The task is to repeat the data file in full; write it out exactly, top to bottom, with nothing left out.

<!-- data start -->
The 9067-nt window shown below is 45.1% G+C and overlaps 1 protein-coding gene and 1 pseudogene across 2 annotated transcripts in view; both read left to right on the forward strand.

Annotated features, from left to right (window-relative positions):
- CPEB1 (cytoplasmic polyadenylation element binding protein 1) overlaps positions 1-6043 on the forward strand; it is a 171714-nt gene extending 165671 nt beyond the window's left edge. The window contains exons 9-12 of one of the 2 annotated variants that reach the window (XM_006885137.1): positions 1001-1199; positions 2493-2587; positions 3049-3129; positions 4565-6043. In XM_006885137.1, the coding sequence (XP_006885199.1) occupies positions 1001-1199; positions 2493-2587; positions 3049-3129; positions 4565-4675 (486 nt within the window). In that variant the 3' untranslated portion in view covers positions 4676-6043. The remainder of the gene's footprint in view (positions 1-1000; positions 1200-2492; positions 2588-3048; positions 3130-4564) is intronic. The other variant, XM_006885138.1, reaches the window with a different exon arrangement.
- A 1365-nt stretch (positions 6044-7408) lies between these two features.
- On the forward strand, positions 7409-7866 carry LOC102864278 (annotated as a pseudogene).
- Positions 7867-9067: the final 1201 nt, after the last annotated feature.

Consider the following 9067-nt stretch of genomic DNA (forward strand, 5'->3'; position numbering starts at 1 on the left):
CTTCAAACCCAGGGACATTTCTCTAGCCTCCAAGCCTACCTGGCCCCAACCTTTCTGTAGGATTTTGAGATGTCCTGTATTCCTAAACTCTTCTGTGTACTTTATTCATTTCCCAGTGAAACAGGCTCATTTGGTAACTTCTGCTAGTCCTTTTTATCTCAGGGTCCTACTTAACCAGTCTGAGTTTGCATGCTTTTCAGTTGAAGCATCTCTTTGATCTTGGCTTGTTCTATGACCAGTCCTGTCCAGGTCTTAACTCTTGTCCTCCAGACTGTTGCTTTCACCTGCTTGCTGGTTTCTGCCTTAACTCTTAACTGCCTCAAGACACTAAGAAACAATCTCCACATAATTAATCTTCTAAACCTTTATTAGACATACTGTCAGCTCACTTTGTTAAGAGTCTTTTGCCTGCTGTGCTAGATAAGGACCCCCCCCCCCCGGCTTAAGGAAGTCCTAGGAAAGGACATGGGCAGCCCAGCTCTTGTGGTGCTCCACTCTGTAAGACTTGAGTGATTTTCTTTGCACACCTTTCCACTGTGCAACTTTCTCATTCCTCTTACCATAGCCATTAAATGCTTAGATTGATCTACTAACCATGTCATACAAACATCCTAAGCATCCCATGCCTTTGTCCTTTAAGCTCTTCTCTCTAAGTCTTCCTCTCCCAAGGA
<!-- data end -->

The 9067-nt window shown below is 45.1% G+C and overlaps 1 protein-coding gene and 1 pseudogene across 2 annotated transcripts in view; both read left to right on the forward strand.

Annotated features, from left to right (window-relative positions):
- CPEB1 (cytoplasmic polyadenylation element binding protein 1) overlaps positions 1-6043 on the forward strand; it is a 171714-nt gene extending 165671 nt beyond the window's left edge. The window contains exons 9-12 of one of the 2 annotated variants that reach the window (XM_006885137.1): positions 1001-1199; positions 2493-2587; positions 3049-3129; positions 4565-6043. In XM_006885137.1, the coding sequence (XP_006885199.1) occupies positions 1001-1199; positions 2493-2587; positions 3049-3129; positions 4565-4675 (486 nt within the window). In that variant the 3' untranslated portion in view covers positions 4676-6043. The remainder of the gene's footprint in view (positions 1-1000; positions 1200-2492; positions 2588-3048; positions 3130-4564) is intronic. The other variant, XM_006885138.1, reaches the window with a different exon arrangement.
- A 1365-nt stretch (positions 6044-7408) lies between these two features.
- On the forward strand, positions 7409-7866 carry LOC102864278 (annotated as a pseudogene).
- Positions 7867-9067: the final 1201 nt, after the last annotated feature.

Consider the following 9067-nt stretch of genomic DNA (forward strand, 5'->3'; position numbering starts at 1 on the left):
CTTCAAACCCAGGGACATTTCTCTAGCCTCCAAGCCTACCTGGCCCCAACCTTTCTGTAGGATTTTGAGATGTCCTGTATTCCTAAACTCTTCTGTGTACTTTATTCATTTCCCAGTGAAACAGGCTCATTTGGTAACTTCTGCTAGTCCTTTTTATCTCAGGGTCCTACTTAACCAGTCTGAGTTTGCATGCTTTTCAGTTGAAGCATCTCTTTGATCTTGGCTTGTTCTATGACCAGTCCTGTCCAGGTCTTAACTCTTGTCCTCCAGACTGTTGCTTTCACCTGCTTGCTGGTTTCTGCCTTAACTCTTAACTGCCTCAAGACACTAAGAAACAATCTCCACATAATTAATCTTCTAAACCTTTATTAGACATACTGTCAGCTCACTTTGTTAAGAGTCTTTTGCCTGCTGTGCTAGATAAGGACCCCCCCCCCCCGGCTTAAGGAAGTCCTAGGAAAGGACATGGGCAGCCCAGCTCTTGTGGTGCTCCACTCTGTAAGACTTGAGTGATTTTCTTTGCACACCTTTCCACTGTGCAACTTTCTCATTCCTCTTACCATAGCCATTAAATGCTTAGATTGATCTACTAACCATGTCATACAAACATCCTAAGCATCCCATGCCTTTGTCCTTTAAGCTCTTCTCTCTAAGTCTTCCTCTCCCAAGGA